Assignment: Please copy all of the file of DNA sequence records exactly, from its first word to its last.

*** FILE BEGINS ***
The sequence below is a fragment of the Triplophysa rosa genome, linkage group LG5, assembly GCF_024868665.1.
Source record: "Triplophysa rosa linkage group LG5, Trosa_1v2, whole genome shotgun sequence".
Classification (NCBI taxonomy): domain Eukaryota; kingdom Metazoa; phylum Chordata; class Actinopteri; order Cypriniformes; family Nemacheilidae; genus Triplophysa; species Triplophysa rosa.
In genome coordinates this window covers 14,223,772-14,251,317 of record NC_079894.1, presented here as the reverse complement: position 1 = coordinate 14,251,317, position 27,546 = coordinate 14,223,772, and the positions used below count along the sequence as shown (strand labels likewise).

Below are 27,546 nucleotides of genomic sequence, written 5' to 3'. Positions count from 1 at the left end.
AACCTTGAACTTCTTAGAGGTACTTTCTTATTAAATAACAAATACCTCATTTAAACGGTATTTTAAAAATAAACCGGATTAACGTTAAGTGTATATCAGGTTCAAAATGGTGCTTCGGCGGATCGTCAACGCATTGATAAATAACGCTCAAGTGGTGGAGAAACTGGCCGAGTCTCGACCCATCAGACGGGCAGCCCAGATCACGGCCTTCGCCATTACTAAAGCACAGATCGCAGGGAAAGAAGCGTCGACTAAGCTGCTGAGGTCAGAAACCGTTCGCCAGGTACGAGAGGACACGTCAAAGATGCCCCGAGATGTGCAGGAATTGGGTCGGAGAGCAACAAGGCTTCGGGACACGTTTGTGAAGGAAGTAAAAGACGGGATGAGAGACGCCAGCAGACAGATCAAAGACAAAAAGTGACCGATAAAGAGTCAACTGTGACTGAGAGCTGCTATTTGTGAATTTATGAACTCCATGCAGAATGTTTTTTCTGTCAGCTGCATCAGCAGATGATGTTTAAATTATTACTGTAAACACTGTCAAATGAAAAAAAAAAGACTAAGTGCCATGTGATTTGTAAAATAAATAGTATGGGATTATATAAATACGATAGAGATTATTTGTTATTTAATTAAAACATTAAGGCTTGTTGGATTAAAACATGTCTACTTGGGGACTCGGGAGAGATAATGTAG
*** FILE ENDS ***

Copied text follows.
The sequence below is a fragment of the Triplophysa rosa genome, linkage group LG5, assembly GCF_024868665.1.
Source record: "Triplophysa rosa linkage group LG5, Trosa_1v2, whole genome shotgun sequence".
Classification (NCBI taxonomy): domain Eukaryota; kingdom Metazoa; phylum Chordata; class Actinopteri; order Cypriniformes; family Nemacheilidae; genus Triplophysa; species Triplophysa rosa.
In genome coordinates this window covers 14,223,772-14,251,317 of record NC_079894.1, presented here as the reverse complement: position 1 = coordinate 14,251,317, position 27,546 = coordinate 14,223,772, and the positions used below count along the sequence as shown (strand labels likewise).

Below are 27,546 nucleotides of genomic sequence, written 5' to 3'. Positions count from 1 at the left end.
AACCTTGAACTTCTTAGAGGTACTTTCTTATTAAATAACAAATACCTCATTTAAACGGTATTTTAAAAATAAACCGGATTAACGTTAAGTGTATATCAGGTTCAAAATGGTGCTTCGGCGGATCGTCAACGCATTGATAAATAACGCTCAAGTGGTGGAGAAACTGGCCGAGTCTCGACCCATCAGACGGGCAGCCCAGATCACGGCCTTCGCCATTACTAAAGCACAGATCGCAGGGAAAGAAGCGTCGACTAAGCTGCTGAGGTCAGAAACCGTTCGCCAGGTACGAGAGGACACGTCAAAGATGCCCCGAGATGTGCAGGAATTGGGTCGGAGAGCAACAAGGCTTCGGGACACGTTTGTGAAGGAAGTAAAAGACGGGATGAGAGACGCCAGCAGACAGATCAAAGACAAAAAGTGACCGATAAAGAGTCAACTGTGACTGAGAGCTGCTATTTGTGAATTTATGAACTCCATGCAGAATGTTTTTTCTGTCAGCTGCATCAGCAGATGATGTTTAAATTATTACTGTAAACACTGTCAAATGAAAAAAAAAAGACTAAGTGCCATGTGATTTGTAAAATAAATAGTATGGGATTATATAAATACGATAGAGATTATTTGTTATTTAATTAAAACATTAAGGCTTGTTGGATTAAAACATGTCTACTTGGGGACTCGGGAGAGATAATGTAG